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40% caraway rye

jl's picture

40% caraway rye

This is the first recipe in the rye chapter of Hamelman's book. I'd like to bake them all eventually, but I currently don't maintain a wheat starter, so rye it is.

I tried to  follow the instructions as close as possible. He seems to use a relatively stiff (80-83% hydration) rye sourdough for all these breads. It's hard to tell when it's mature and I forgot to taste it. Another new thing to me was the relatively high percentage of rye in the dough (I usually bake whole rye breads or mostly white flour breads) and I was surprised when it actually came together. Mixing it by hand would have been very unpleasant though. 

The dough was surprisingly strong, but I was afraid it would suddenly fall apart and decided to bake it sooner than usual. There's no picture of this bread in the book, but I'm pretty certain it's not supposed to be this dense.

So far, I've only come across caraway in rye breads (which this is most decidedly not, despite the name) and I absolutely hated it (to put it very mildly). It was actually a bit more tolerable in a mostly wheat dough. Figured it could work with something sweet on top, didn't like it one bit with cloudberry jam. And it's absolutely jarring with Earl Grey tea.

There's a fitting passage in Calvel's book about panettone, which he classifies as a regional brioche:

The panettone is a very rich and highly scented type of hearch cake made in Italy. They are little known in France, and to be quite frank, are not greatly esteemed there, even though they are generally of excellent quality. This lack of acceptance is doubtless ecause they seem to many Frenchmen (and women) to be too strongly scented and flavored. It is unfortunate that excessive use of orange flower water, orange essence, and vanilla seem to overpower the delicate flavor notes from alcoholic fermentation and the use of eggs and butter in the formula, but these practices are suited to Italian taste.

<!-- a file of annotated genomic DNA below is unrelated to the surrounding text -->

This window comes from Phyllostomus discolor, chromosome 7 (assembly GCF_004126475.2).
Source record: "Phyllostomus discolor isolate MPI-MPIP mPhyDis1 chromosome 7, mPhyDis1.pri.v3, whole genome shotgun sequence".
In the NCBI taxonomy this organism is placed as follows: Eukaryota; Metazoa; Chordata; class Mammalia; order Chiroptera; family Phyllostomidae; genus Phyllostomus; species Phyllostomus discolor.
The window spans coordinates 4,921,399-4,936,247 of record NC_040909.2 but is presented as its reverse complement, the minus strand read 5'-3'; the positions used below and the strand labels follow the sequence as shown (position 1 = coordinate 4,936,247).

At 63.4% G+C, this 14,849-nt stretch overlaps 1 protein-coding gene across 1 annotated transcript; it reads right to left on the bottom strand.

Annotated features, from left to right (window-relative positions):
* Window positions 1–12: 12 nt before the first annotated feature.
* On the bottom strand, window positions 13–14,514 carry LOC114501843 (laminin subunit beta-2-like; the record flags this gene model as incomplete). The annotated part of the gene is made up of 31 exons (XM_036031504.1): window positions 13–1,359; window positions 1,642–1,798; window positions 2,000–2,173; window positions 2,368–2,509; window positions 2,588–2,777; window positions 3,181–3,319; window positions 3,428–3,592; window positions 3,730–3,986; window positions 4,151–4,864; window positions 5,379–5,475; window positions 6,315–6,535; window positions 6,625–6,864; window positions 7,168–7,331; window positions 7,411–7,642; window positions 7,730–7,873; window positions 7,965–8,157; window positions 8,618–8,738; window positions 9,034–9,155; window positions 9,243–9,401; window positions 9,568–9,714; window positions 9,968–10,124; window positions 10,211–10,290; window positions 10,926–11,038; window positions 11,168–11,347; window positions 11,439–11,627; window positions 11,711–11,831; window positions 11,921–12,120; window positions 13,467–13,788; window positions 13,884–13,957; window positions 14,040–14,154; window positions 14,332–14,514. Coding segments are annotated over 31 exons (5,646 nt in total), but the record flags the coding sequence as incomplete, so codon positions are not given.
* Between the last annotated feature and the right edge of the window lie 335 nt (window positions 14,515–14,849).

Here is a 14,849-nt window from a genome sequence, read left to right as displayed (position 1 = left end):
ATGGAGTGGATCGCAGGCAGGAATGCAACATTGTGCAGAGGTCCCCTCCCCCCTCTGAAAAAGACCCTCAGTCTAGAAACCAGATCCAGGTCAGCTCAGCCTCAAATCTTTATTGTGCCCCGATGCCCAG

I feel the same could be said about Germans (and by extension Americans) and caraway. I want to try this bread without it.


Ilya Flyamer's picture
Ilya Flyamer

That looks like a cool bread. I think if you upped the hydration and/or proofed a little longer, it could be a little more open, but with 40% rye it's in the ballpark of expected crumb structure IMO.

Shame you disliked the caraway flavour. You can always skip it or try replacing with another spice that you like more, e.g. anise, fennel or coriander seeds all pair well with rye flavour. Or even cumin. Spices are a common addition to rye bread. It seems from what I gather only caraway made it across the Atlantic for rye bread, but other spices I listed above are all used either on their own or together (see recent discussions somewhere here about bread spice) and can improve the aroma of bread beautifully. It's all up to you, which spices you like of course.

Benito's picture

They are handsome loaves and the crumb is likely what one would expect from 40% whole rye, at least I assume it is whole rye.  I have to agree with you I’m not a huge fan of caraway seeds and I think I’ve often disliked rye breads because of their association with caraway seeds.